After a disastrous 2017 season that resulted in the firing of Butch Jones and a chaotic coaching search, there was nowhere to go but up for Jeremy Pruitt in his first season in Knoxville. Two wins last season over ranked opponents (Auburn and Kentucky) should give Vols fans hope for 2019, but the more important developments occurred in the offseason with a top-15 recruiting class and the additions of new offensive coordinator Jim Chaney and wide receivers coach and Tennessee legend Tee Martin.
Previewing Tennessee's Offense for 2019
The Vols' offense behind QB Jarrett Guarantano showed potential in wins over Auburn (30 points, 396 total yards) and Kentucky (24 points, 412 total yards) but was mostly inept throughout the SEC schedule.
Enter Chaney. In 2018, Chaney led a Georgia offense that ranked second in the SEC in scoring (37.9 ppg), with quarterback Jake Fromm passing for more than 2,700 yards. The greatest challenge for Chaney will be to maximize Guarantano’s potential, assuming that the holes in the offensive line have been addressed.
Depth at quarterback will be an area of concern with the loss of graduate transfer Keller Chryst. The Vols do not have another scholarship quarterback on the roster who has taken a snap in a college game.
The greatest priority heading into the 2019 season was strengthening the Tennessee offensive line, which left Guarantano running for his life for much of last season. This focus was clear during the early signing period — the Vols inked coveted recruits Darnell Wright and Wanya Morris, whom many recruiting experts consider two of the top offensive linemen in the country.
The health of star offensive tackle and rising junior Trey Smith will play a major factor in what Chaney and offensive line coach Will Friend are able to do in 2019. Smith has been a dominant left tackle for the Vols, but blood clots in his lungs have continually sidelined him for much of his time in Knoxville.
At wide receiver, senior Marquez Callaway is the obvious choice as the Vols' downfield threat, joined by returning playmaker Jauan Jennings. Josh Palmer is a returning starter as well and is expected to make a jump from his 23 receptions, 484 yards and two touchdowns.
A wild card for the success of this offense: Can rising senior Dominick Wood-Anderson live up to the potential that made him one of the most sought-after tight ends in the country out of junior college?
The Vols boast a stable of running backs heading into 2019, but junior Ty Chandler emerged last season as the featured back. Chandler's big-play potential and his pass-catching abilities out of the backfield make him the clear favorite to carry the bulk of the workload. The question is whether incoming freshman Eric Gray will emerge as a No. 2 playmaker in the backfield. Junior Tim Jordan will likely compete for that role as well, hoping that his 118-yard performance against West Virginia in the 2018 season opener wasn’t a fluke.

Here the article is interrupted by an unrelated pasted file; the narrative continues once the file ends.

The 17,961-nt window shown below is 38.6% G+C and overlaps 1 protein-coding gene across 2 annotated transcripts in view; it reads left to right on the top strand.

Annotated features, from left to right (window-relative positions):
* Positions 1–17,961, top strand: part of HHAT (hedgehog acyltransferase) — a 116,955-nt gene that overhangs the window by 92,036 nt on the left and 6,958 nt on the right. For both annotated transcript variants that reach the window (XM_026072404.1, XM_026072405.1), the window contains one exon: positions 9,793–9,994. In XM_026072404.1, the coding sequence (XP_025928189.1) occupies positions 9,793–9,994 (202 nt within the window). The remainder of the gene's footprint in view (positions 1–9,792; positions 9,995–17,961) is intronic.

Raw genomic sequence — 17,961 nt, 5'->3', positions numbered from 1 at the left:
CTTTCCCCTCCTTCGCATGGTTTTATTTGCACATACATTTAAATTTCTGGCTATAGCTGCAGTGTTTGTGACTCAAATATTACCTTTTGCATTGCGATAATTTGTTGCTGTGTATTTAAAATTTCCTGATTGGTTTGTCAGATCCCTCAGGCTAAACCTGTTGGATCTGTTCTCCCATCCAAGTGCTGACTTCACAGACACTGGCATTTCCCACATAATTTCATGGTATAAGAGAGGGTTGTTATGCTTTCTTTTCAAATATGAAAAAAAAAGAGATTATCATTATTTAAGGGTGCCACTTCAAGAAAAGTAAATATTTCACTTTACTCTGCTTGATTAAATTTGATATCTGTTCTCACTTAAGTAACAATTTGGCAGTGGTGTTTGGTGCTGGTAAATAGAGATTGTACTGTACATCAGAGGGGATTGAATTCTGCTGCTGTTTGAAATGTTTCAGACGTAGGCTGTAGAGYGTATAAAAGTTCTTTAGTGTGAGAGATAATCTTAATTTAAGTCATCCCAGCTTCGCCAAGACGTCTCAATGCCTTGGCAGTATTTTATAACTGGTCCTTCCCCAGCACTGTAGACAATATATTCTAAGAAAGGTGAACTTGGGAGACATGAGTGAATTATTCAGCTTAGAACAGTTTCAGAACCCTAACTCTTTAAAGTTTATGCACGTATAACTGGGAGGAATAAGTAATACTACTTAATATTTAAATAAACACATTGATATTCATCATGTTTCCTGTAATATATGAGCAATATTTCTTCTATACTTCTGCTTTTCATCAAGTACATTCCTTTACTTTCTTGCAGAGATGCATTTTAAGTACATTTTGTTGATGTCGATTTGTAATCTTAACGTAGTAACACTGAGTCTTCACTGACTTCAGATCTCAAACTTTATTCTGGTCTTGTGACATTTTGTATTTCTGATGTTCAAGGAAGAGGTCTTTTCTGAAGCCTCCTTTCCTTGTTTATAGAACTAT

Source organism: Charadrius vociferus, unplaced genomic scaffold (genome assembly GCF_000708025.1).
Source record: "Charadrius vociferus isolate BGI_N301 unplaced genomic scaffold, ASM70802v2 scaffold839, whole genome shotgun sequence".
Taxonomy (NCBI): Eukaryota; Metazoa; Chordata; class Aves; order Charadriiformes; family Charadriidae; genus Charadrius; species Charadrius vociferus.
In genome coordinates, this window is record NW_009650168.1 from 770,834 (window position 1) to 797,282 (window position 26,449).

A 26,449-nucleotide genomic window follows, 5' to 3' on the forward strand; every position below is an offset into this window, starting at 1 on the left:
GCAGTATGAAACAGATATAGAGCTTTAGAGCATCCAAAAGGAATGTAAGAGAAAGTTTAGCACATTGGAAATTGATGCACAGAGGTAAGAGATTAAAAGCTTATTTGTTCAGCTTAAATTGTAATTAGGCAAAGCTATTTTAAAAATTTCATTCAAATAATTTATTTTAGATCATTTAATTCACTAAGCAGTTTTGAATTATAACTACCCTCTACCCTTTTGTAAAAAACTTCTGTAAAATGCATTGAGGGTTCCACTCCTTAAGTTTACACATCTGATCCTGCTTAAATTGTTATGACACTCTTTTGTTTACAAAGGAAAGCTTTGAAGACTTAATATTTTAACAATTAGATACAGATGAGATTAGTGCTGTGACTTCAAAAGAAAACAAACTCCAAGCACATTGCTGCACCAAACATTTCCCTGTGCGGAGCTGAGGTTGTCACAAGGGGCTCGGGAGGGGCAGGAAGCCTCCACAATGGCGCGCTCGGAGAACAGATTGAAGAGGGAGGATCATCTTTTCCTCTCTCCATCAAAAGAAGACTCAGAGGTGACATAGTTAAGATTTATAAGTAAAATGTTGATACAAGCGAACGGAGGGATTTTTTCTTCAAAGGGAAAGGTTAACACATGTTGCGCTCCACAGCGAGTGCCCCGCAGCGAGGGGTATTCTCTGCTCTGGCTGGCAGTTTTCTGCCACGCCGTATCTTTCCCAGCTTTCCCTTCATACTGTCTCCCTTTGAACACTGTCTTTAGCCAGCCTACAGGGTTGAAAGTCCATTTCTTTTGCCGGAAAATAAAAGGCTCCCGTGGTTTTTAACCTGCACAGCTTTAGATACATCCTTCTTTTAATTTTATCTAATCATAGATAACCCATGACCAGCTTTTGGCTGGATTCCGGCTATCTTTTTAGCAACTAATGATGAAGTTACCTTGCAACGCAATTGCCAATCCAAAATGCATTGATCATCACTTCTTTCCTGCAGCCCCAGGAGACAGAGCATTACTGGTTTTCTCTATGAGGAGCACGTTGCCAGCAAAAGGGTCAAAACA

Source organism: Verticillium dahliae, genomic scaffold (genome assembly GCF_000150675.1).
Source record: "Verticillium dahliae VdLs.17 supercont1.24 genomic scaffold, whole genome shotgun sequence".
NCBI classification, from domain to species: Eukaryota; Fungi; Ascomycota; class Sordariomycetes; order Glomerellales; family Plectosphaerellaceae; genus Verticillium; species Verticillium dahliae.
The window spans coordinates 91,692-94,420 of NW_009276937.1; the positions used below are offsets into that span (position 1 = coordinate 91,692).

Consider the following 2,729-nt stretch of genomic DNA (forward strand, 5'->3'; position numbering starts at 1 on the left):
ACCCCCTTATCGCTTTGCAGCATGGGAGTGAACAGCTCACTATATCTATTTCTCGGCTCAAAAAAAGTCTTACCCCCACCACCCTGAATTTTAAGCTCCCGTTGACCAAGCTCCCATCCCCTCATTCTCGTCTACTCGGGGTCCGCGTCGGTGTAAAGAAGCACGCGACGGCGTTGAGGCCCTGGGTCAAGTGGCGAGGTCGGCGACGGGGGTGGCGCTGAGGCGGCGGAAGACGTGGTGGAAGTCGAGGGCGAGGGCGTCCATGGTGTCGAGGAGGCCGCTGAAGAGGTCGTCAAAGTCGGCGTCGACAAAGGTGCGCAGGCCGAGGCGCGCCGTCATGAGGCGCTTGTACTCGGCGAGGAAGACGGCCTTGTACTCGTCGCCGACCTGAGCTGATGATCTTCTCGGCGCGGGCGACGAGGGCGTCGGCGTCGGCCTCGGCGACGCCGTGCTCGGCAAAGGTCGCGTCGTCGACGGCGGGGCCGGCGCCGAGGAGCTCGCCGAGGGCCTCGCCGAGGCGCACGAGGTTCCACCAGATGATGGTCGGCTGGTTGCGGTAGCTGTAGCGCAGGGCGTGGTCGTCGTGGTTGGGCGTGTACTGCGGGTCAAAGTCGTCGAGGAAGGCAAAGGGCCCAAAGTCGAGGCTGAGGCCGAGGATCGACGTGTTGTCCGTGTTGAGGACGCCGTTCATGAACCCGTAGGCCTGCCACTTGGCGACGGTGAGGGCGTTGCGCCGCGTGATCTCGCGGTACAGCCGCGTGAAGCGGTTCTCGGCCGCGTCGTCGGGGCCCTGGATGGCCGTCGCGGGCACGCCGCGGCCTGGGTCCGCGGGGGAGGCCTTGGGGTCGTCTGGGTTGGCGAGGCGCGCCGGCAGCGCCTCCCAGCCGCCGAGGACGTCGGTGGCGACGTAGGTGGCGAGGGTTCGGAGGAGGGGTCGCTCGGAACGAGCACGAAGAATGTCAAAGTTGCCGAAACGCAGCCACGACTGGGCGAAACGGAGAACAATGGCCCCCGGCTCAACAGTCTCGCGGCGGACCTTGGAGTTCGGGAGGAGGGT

Previewing Tennessee's Defense for 2019
While the offensive line is the Vols' greatest area of focus, the defensive line has suffered the most turnover. Pruitt will need to replace four starters who accounted for 150 tackles, nine sacks and 15.5 tackles for a loss. Tennessee could get production from top-ranked junior college defensive tackle Savion Williams, as well as Emmit Gooden, who is the only returning defensive lineman who had more than 13 tackles last season. This, however, will likely be the team's weakest area heading into the season.
The Vols come into the season deep at the linebacker position as the defense continues its transition to the 3-4. Returning starters Daniel Bituli and Darrell Taylor will be locks to play major roles. Pruitt also won on the recruiting trail with highly coveted linebackers Quavaris Crouch and Henry To'oto'o. One of the biggest questions to watch coming out of fall camp will be if Crouch will compete for one of the two remaining starting positions that are up for grabs.
The secondary is arguably the Vols' strongest unit. Sophomore cornerback Bryce Thompson earned Freshman All-America honors in 2018 and could emerge as the top defensive player on the team. Tennessee will also feature returning starters Alontae Taylor, Baylen Buchanan and Nigel Warrior.
Previewing Tennessee's Specialists for 2019
Junior placekicker Brent Cimaglia finished 2018 with 77 percent field goal accuracy (10-of-13), with just one miss inside 40 yards, and punter Joe Doyle consistently kept return yardage to a minimum. The Vols did not allow a kickoff or punt return for a TD last season.
Callaway is expected to be the punt returner again in 2019, after he returned a punt for a touchdown against Charlotte. However, there’s less certainty regarding who will return kickoffs, which was the only area where Tennessee struggled on special teams. Chandler and Thompson are the most likely options for Pruitt.
Pruitt’s rebuild of the Vols program is still a work in progress, but the addition of Chaney and Martin to the coaching staff, along with an improved offensive line, should put Tennessee back in a bowl game for the first time since 2016. That won’t necessarily placate the Vols’ rabid fan base, but it’s a step in the right direction.